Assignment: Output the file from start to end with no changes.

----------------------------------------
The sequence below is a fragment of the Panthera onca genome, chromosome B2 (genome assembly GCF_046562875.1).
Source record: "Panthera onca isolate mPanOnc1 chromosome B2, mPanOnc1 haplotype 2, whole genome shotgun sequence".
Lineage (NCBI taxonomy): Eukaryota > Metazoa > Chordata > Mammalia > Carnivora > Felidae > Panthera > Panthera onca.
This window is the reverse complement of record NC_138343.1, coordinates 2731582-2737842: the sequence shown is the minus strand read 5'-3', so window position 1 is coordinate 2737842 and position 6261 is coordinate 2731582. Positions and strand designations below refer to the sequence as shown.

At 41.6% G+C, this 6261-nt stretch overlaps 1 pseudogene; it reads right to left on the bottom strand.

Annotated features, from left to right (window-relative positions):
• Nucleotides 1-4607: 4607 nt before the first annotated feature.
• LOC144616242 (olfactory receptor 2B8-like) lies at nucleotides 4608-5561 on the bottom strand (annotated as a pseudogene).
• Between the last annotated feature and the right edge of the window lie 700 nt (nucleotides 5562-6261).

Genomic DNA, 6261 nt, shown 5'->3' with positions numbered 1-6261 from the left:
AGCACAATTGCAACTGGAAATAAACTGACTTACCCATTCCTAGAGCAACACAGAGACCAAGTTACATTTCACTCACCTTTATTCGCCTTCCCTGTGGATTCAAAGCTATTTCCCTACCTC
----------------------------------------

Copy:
The sequence below is a fragment of the Panthera onca genome, chromosome B2 (genome assembly GCF_046562875.1).
Source record: "Panthera onca isolate mPanOnc1 chromosome B2, mPanOnc1 haplotype 2, whole genome shotgun sequence".
Lineage (NCBI taxonomy): Eukaryota > Metazoa > Chordata > Mammalia > Carnivora > Felidae > Panthera > Panthera onca.
This window is the reverse complement of record NC_138343.1, coordinates 2731582-2737842: the sequence shown is the minus strand read 5'-3', so window position 1 is coordinate 2737842 and position 6261 is coordinate 2731582. Positions and strand designations below refer to the sequence as shown.

At 41.6% G+C, this 6261-nt stretch overlaps 1 pseudogene; it reads right to left on the bottom strand.

Annotated features, from left to right (window-relative positions):
• Nucleotides 1-4607: 4607 nt before the first annotated feature.
• LOC144616242 (olfactory receptor 2B8-like) lies at nucleotides 4608-5561 on the bottom strand (annotated as a pseudogene).
• Between the last annotated feature and the right edge of the window lie 700 nt (nucleotides 5562-6261).

Genomic DNA, 6261 nt, shown 5'->3' with positions numbered 1-6261 from the left:
AGCACAATTGCAACTGGAAATAAACTGACTTACCCATTCCTAGAGCAACACAGAGACCAAGTTACATTTCACTCACCTTTATTCGCCTTCCCTGTGGATTCAAAGCTATTTCCCTACCTC